• a pedestrian walking to their car from the convenience store at a snail's pace, his or her face showing full acknowledgment of the fact that you could run him or her over if you weren't such a nice person;
  • a pyramid of windshield washing fluid, inexplicably blocking the only available marked parking spot;
  • a car coming in the entrance diametrically opposite your current position but for some reason taking the pump nearest to you; and
  • a convenience store jumbo-sized Styrofoam soda fountain cup placed in your way by a now-absent adolescent such that the straw (about three feet long) would pierce your tire and/or gas tank if you attempted to squash it, (which would be much to the prankster's delight had he or she actually stayed around for more than five seconds to see the fruit of his or her labor after placing it there.)

Trying to leave the station is an equally insurmountable feat. Remember how you entered? Now you are to do it in the opposite direction. Thousands of other cars, waiting for that perfect traffic moment, are in line to speed across and into your path at speeds upwards of the rotational velocity of Jupiter (the planet, not the god of Roman mythology.) At any given gas station at any given moment, five hundred drivers are racing each other for the chance to make it into or out of a gas station with, at the very least, their cell phone conversations being filled with curses hurled at the other maniac drivers and, if possible, their lives.

I propose immediate action to help alleviate the problem of gas station entrances and exits. Of course, I can't do anything about it right now. I'm still waiting to find a good traffic moment to get out of this gas station.

19 June 2009

Gas Station Annoyance #4

Top Five Gas Station Annoyances

4. Employees

I have worked retail for a great percentage of my short working career. Having somehow overcome that role in the working arena, I do not envy anyone working with the public directly their jobs. In fact, I try to be as courteous and helpful as possible.

Having said that, I also know something about one's responsibility to customers as a retail worker. I am not too naïve to believe that all employees working with customers face-to-face feel the same level of responsibility as I do to make sure the customer's needs are taken care of above all other responsibilities.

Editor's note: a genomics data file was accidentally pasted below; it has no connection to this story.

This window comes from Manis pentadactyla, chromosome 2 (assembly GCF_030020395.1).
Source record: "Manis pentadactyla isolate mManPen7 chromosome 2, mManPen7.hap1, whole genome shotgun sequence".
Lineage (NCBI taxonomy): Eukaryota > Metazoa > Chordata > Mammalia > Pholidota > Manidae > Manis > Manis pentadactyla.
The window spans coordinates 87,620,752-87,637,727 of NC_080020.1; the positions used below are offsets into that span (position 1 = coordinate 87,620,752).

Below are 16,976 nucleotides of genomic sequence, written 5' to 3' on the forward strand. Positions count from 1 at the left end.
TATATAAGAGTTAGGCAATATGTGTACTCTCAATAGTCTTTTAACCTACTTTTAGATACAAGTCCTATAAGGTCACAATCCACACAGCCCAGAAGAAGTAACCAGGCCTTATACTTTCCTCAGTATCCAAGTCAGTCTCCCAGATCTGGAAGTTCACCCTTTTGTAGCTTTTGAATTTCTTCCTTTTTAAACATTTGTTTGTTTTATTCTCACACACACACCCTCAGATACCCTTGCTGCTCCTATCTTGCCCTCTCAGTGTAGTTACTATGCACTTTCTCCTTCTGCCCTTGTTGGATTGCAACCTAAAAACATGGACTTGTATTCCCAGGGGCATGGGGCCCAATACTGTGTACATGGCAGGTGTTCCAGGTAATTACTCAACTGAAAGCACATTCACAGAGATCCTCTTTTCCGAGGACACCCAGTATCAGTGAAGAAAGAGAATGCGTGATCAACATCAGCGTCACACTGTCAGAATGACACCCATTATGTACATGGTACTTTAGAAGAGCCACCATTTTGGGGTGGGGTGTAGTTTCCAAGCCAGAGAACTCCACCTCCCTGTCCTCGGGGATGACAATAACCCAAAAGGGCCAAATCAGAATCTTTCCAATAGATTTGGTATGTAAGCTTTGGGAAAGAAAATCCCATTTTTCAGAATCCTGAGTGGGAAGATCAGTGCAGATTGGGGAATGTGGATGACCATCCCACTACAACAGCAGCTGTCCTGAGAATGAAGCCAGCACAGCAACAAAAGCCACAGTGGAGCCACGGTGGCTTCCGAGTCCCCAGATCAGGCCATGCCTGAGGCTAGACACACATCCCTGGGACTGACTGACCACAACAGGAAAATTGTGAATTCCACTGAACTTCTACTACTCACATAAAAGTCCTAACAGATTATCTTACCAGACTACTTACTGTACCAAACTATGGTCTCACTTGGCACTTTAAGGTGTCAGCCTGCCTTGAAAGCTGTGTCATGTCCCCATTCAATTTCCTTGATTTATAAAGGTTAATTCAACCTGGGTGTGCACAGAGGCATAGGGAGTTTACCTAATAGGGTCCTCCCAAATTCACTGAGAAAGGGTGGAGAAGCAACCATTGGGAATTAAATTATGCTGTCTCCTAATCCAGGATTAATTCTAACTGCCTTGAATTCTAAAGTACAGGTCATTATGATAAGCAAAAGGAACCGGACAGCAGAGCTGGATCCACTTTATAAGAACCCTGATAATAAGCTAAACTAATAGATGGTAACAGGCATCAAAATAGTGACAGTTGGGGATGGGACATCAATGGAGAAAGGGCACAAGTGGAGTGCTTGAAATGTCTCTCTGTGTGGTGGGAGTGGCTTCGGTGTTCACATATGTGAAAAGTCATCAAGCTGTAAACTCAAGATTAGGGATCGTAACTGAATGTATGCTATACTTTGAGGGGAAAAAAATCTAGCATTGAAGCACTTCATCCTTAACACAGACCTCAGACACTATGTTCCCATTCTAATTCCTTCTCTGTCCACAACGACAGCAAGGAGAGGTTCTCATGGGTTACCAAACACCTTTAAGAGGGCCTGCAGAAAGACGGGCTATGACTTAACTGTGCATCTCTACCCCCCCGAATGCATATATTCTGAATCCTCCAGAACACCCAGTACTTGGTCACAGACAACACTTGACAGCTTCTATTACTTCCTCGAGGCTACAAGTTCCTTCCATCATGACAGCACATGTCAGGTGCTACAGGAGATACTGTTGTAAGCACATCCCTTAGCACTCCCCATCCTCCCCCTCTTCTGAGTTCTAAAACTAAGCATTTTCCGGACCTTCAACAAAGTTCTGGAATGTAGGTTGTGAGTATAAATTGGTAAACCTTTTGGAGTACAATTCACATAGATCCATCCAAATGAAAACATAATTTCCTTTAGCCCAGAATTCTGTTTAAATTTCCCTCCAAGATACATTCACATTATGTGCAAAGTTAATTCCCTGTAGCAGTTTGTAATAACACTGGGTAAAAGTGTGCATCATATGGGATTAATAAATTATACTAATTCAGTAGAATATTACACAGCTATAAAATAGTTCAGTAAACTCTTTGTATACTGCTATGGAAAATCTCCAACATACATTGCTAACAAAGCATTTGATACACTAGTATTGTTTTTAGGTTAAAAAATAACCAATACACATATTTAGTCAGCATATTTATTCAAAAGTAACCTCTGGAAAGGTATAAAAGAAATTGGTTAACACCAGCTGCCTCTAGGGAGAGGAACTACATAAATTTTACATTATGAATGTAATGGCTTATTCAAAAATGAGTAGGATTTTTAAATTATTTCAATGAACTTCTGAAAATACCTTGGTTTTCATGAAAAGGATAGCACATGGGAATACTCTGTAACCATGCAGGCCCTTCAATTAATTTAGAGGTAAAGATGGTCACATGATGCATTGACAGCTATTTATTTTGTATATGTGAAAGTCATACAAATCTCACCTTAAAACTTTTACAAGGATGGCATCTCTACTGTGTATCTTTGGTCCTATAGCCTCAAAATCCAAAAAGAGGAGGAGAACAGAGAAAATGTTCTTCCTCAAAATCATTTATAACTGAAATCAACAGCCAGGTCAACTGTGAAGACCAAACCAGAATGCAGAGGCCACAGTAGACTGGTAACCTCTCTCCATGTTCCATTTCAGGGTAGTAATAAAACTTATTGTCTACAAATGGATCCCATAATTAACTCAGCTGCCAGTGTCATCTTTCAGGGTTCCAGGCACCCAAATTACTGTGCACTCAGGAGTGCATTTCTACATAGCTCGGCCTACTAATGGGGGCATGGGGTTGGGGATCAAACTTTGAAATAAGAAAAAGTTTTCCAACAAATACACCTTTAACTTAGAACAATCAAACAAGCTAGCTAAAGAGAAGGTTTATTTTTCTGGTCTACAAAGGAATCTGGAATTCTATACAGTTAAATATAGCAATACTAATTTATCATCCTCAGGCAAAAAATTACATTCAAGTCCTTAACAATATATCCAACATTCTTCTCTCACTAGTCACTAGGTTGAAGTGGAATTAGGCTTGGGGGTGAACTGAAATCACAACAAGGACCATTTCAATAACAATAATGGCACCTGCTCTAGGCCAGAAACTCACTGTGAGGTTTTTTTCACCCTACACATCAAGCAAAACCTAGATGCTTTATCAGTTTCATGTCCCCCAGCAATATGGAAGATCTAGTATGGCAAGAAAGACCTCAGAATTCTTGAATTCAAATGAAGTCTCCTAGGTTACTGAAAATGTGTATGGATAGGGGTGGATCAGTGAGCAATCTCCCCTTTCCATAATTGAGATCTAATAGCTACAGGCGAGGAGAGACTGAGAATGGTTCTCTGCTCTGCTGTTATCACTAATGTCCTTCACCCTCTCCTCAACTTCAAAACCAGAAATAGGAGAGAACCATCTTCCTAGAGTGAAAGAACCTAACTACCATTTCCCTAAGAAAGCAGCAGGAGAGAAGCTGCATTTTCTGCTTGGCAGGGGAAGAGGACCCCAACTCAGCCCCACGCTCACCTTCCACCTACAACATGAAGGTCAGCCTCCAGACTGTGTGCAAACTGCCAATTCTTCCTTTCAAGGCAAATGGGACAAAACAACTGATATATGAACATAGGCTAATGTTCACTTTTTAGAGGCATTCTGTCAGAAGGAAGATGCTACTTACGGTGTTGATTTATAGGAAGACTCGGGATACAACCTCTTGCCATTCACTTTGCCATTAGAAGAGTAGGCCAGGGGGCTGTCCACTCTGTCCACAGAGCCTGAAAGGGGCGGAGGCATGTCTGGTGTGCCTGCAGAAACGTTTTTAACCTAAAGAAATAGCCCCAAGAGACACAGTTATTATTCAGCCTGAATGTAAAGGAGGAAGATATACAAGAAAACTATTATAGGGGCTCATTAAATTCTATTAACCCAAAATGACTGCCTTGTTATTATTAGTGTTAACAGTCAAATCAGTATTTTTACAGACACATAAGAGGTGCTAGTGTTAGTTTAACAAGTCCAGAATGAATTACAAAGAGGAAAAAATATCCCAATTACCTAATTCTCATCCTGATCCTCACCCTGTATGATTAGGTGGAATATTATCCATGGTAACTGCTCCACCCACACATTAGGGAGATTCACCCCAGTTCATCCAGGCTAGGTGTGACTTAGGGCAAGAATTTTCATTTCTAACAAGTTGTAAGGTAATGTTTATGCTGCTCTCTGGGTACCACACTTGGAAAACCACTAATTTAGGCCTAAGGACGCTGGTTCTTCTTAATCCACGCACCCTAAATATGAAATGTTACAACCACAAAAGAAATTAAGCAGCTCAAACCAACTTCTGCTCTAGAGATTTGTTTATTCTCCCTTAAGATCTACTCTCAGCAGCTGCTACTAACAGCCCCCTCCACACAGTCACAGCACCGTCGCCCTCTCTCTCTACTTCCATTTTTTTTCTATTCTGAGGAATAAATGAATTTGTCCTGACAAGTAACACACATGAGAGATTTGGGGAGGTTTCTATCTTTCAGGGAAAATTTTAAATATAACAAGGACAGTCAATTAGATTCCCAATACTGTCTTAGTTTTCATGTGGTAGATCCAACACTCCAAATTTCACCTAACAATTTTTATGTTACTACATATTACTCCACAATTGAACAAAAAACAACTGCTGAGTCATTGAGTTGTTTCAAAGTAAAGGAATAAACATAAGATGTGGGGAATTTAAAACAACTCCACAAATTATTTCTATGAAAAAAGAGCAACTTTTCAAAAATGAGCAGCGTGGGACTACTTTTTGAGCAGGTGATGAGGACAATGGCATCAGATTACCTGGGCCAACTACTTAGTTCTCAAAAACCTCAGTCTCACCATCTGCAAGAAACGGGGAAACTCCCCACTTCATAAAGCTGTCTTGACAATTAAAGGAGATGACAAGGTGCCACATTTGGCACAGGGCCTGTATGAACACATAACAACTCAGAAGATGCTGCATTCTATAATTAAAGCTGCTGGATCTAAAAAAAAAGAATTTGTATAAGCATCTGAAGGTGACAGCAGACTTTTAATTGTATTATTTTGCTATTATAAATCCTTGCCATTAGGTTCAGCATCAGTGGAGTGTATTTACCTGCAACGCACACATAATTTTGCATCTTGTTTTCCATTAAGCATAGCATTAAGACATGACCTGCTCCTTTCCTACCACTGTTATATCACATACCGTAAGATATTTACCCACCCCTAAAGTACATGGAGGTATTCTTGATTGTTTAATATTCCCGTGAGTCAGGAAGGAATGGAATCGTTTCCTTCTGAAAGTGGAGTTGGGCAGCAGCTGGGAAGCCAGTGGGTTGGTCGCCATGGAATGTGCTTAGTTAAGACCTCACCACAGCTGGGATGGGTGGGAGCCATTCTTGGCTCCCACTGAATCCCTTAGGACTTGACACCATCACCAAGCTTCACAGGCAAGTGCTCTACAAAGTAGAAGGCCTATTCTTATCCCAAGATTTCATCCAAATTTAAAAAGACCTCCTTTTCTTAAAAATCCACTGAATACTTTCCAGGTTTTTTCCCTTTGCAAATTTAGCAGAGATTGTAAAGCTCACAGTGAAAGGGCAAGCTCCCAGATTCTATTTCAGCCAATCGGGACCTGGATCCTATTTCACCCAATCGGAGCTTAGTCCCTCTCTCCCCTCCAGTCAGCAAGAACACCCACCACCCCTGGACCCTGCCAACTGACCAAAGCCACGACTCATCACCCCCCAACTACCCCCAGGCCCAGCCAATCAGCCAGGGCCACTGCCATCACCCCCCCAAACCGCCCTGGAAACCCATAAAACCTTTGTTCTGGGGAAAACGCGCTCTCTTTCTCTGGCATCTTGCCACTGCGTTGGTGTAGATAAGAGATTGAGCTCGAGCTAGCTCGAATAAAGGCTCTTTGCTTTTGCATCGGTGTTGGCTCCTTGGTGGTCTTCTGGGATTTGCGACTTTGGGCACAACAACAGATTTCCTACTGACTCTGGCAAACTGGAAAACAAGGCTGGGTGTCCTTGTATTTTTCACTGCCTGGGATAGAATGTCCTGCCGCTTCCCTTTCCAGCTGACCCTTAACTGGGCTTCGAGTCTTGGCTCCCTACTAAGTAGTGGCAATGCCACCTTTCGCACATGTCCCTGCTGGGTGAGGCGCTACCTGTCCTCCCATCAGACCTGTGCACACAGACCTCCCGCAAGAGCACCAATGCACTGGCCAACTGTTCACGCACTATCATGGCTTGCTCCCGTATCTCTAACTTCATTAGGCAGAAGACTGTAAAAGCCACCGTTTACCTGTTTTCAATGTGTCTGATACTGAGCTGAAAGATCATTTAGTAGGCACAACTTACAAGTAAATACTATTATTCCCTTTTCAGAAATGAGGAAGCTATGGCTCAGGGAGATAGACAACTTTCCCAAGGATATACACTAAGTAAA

But, evidently there is something in the gas station employee handbook that states that the least important thing they have to attend to is the customer. This extends to any and all customers, whether they be in the gas station store trying to checkout, at the gas pump waiting for the clerk to turn on the pump, locked in the bathroom because the bowling ball attached to the key has broken the key in two, stealing personal hygiene products from the rack, or on fire at their car because they failed to put out their cigarette before opening their gas lid and releasing the highly combustible gas.

Standing in line with my one drink, expecting perhaps a two-minute wait (speaking of naivety), I found that there was only one cashier. Given that I was hitting the store at the peak rush hour of gas stations (first thing in the morning so people can get their gas fill-up, donuts, cigarettes, lottery tickets, more cigarettes, and a jumbo-supreme coffee), this was slightly amazing to me. More so amazing than that, though, was that there were three other people visibly working throughout, all presumably with cashier training. However, they had more important things than to fool with the mile-long line of patrons.

The lone cashier, however, was attending to two customers at a time: one in the correct line where normal people check out and pay; and one who decided that as long as he could reach over the mountain of stuff blocking people from, say, putting their stuff down and paying there, he could put his stuff down and pay there. (I have to give this particular cashier credit for being an exception to my argument this morning, as she handled both customers with all the finesse and courtesy one might give a small but annoying child of 14 in need of juvenile detention.)

What about the other employees? Here's a quick overview of the things that were more important than letting people buy their stuff so they could get to work on time:

  • making sure both coffee pots (one caffeinated, one hyper-caffeinated) were in working order and full;
  • filling up the already full donut rack;
  • mopping one spot for the entire time I was there;
  • leaning against the counter conversing with a truck driver about the weather or the price of diesel or something equally inane (perhaps the fact that there was a line of customers reaching to the back door);
  • getting a fire extinguisher ready to whack a fly that had landed on the donut rack.

18 June 2009

Gas Station Annoyance #3

Top Five Gas Station Annoyances

3. Gas Prices

This is a short one, but it needs to be addressed. For far too long has the subject of gas prices been blatantly passed over by the media and shunned in public conversation. I cannot understand how this topic has been ignored over the past three years or so without an outcry from the general society of Americans. How can such a problem persist until our civilization of capitalism crumbles underneath the weight of civic discontentment this impropriety provokes?

I am speaking specifically, of course, about the little "9" superscripted at the end of the price-per-gallon of certain gas station signs. Have these people never had an algebra class? How do think they will ever sell a single drop of gas when they purport that their gas costs the price to the 9th power?!